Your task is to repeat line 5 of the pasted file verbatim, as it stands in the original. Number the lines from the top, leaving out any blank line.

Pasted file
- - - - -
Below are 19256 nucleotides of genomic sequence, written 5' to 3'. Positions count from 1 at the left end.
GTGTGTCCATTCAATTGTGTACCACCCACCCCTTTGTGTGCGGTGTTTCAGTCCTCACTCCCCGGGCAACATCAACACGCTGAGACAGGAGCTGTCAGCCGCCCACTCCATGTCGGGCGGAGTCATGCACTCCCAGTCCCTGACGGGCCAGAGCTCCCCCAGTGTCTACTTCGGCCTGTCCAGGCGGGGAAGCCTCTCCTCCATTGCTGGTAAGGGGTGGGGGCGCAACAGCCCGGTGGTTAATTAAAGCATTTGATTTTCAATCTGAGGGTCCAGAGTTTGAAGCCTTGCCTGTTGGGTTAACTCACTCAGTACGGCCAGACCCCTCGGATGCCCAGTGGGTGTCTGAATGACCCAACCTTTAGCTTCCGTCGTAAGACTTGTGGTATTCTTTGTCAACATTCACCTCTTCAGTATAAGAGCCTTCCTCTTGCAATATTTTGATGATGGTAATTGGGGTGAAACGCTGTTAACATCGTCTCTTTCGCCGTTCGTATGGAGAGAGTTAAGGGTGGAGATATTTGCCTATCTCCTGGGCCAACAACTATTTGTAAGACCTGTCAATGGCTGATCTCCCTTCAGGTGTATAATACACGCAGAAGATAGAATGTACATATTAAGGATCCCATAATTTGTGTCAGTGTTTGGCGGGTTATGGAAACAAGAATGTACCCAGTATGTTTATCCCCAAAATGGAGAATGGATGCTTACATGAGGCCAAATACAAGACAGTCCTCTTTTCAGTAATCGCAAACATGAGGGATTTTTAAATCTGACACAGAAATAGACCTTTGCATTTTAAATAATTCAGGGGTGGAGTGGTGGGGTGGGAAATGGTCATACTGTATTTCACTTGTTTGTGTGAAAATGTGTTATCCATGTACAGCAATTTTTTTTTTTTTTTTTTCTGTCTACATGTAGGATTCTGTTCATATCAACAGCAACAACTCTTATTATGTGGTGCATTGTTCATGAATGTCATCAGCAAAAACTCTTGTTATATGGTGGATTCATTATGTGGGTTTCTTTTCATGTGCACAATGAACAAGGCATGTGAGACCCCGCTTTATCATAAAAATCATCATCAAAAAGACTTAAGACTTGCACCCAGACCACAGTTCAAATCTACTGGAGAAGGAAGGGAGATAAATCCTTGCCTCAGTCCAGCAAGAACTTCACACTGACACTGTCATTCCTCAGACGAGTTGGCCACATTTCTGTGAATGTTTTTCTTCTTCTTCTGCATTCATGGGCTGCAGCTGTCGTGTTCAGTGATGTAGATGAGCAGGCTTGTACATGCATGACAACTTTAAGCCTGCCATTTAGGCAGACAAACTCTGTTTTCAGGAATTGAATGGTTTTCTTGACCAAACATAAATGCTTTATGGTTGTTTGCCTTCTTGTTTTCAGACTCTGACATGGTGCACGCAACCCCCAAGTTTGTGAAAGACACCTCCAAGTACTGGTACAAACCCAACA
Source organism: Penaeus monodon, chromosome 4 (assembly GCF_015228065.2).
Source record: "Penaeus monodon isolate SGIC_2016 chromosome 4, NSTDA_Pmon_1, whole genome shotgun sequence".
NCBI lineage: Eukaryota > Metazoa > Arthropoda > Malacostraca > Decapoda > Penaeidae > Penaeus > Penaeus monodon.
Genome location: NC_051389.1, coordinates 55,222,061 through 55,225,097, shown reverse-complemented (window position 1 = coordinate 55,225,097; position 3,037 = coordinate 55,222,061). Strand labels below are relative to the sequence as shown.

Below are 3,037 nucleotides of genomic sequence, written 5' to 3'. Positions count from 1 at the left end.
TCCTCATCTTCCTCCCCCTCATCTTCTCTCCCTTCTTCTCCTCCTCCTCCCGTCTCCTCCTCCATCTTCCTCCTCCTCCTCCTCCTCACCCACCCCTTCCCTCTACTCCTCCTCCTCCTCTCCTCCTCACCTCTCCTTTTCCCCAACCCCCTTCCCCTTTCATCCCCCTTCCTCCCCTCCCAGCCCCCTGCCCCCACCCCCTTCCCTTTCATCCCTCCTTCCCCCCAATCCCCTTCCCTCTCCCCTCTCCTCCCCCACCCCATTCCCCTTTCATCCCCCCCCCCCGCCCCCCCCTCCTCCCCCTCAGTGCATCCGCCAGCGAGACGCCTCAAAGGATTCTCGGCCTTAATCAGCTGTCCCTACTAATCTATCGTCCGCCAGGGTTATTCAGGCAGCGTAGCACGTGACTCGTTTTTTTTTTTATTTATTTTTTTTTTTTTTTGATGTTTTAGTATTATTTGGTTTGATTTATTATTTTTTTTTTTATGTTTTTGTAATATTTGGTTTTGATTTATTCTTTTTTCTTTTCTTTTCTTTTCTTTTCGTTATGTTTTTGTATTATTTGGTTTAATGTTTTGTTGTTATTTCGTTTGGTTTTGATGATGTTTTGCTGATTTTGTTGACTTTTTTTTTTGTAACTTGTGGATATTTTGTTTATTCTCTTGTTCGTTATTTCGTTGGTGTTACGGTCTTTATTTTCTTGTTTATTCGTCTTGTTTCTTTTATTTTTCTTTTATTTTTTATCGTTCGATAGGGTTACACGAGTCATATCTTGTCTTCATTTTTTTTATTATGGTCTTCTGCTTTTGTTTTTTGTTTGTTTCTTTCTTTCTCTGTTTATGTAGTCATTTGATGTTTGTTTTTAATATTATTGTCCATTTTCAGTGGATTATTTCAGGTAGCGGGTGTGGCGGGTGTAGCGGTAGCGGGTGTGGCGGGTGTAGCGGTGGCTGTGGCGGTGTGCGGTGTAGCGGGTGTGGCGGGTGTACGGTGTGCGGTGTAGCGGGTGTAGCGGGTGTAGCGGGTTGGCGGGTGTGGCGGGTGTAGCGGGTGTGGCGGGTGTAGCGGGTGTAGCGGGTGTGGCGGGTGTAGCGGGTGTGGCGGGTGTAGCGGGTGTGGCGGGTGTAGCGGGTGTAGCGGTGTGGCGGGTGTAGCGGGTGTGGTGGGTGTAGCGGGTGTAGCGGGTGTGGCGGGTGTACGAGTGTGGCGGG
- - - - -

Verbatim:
NCBI lineage: Eukaryota > Metazoa > Arthropoda > Malacostraca > Decapoda > Penaeidae > Penaeus > Penaeus monodon.